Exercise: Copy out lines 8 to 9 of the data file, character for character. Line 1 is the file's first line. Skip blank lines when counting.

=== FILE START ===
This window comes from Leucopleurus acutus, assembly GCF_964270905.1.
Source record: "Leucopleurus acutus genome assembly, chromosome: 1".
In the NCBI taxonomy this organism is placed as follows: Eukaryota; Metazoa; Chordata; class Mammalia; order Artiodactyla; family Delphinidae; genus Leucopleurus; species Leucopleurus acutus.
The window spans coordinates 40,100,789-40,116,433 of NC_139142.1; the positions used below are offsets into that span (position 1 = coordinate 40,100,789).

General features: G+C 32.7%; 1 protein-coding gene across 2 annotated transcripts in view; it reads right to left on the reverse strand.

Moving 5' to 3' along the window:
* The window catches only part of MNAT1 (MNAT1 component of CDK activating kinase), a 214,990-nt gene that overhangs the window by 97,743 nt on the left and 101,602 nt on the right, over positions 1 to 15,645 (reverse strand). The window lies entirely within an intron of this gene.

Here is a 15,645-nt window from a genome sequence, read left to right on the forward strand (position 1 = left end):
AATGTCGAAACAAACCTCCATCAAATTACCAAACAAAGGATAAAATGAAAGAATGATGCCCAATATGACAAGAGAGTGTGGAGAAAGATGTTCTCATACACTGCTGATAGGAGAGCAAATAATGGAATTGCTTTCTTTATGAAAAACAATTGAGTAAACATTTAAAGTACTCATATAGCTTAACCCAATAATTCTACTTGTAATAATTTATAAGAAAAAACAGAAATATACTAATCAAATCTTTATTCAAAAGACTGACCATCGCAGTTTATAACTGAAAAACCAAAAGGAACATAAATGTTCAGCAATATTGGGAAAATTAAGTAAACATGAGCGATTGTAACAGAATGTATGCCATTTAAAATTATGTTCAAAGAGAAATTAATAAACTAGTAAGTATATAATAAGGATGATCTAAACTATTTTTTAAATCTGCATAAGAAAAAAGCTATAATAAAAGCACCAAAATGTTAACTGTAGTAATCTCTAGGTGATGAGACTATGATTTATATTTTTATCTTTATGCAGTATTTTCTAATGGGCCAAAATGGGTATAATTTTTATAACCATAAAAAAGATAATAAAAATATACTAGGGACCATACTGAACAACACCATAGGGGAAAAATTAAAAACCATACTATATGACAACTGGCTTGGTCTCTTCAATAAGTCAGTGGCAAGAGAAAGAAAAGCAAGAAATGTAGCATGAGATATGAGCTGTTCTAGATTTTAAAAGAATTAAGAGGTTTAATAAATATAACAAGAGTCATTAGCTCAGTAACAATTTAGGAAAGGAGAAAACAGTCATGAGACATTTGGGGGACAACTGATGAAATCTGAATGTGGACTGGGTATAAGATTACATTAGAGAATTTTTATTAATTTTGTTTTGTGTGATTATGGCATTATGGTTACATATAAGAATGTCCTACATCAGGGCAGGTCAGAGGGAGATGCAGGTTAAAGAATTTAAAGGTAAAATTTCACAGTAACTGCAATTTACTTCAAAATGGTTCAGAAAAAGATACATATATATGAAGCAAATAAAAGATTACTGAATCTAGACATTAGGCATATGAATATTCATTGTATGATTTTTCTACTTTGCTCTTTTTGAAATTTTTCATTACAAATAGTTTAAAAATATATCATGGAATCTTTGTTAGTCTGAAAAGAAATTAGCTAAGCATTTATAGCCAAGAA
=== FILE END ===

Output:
Here is a 15,645-nt window from a genome sequence, read left to right on the forward strand (position 1 = left end):
AATGTCGAAACAAACCTCCATCAAATTACCAAACAAAGGATAAAATGAAAGAATGATGCCCAATATGACAAGAGAGTGTGGAGAAAGATGTTCTCATACACTGCTGATAGGAGAGCAAATAATGGAATTGCTTTCTTTATGAAAAACAATTGAGTAAACATTTAAAGTACTCATATAGCTTAACCCAATAATTCTACTTGTAATAATTTATAAGAAAAAACAGAAATATACTAATCAAATCTTTATTCAAAAGACTGACCATCGCAGTTTATAACTGAAAAACCAAAAGGAACATAAATGTTCAGCAATATTGGGAAAATTAAGTAAACATGAGCGATTGTAACAGAATGTATGCCATTTAAAATTATGTTCAAAGAGAAATTAATAAACTAGTAAGTATATAATAAGGATGATCTAAACTATTTTTTAAATCTGCATAAGAAAAAAGCTATAATAAAAGCACCAAAATGTTAACTGTAGTAATCTCTAGGTGATGAGACTATGATTTATATTTTTATCTTTATGCAGTATTTTCTAATGGGCCAAAATGGGTATAATTTTTATAACCATAAAAAAGATAATAAAAATATACTAGGGACCATACTGAACAACACCATAGGGGAAAAATTAAAAACCATACTATATGACAACTGGCTTGGTCTCTTCAATAAGTCAGTGGCAAGAGAAAGAAAAGCAAGAAATGTAGCATGAGATATGAGCTGTTCTAGATTTTAAAAGAATTAAGAGGTTTAATAAATATAACAAGAGTCATTAGCTCAGTAACAATTTAGGAAAGGAGAAAACAGTCATGAGACATTTGGGGGACAACTGATGAAATCTGAATGTGGACTGGGTATAAGATTACATTAGAGAATTTTTATTAATTTTGTTTTGTGTGATTATGGCATTATGGTTACATATAAGAATGTCCTACATCAGGGCAGGTCAGAGGGAGATGCAGGTTAAAGAATTTAAAGGTAAAATTTCACAGTAACTGCAATTTACTTCAAAATGGTTCAGAAAAAGATACATATATATGAAGCAAATAAAAGATTACTGAATCTAGACATTAGGCATATGAATATTCATTGTATGATTTTTCTACTTTGCTCTTTTTGAAATTTTTCATTACAAATAGTTTAAAAATATATCATGGAATCTTTGTTAGTCTGAAAAGAAATTAGCTAAGCATTTATAGCCAAGAA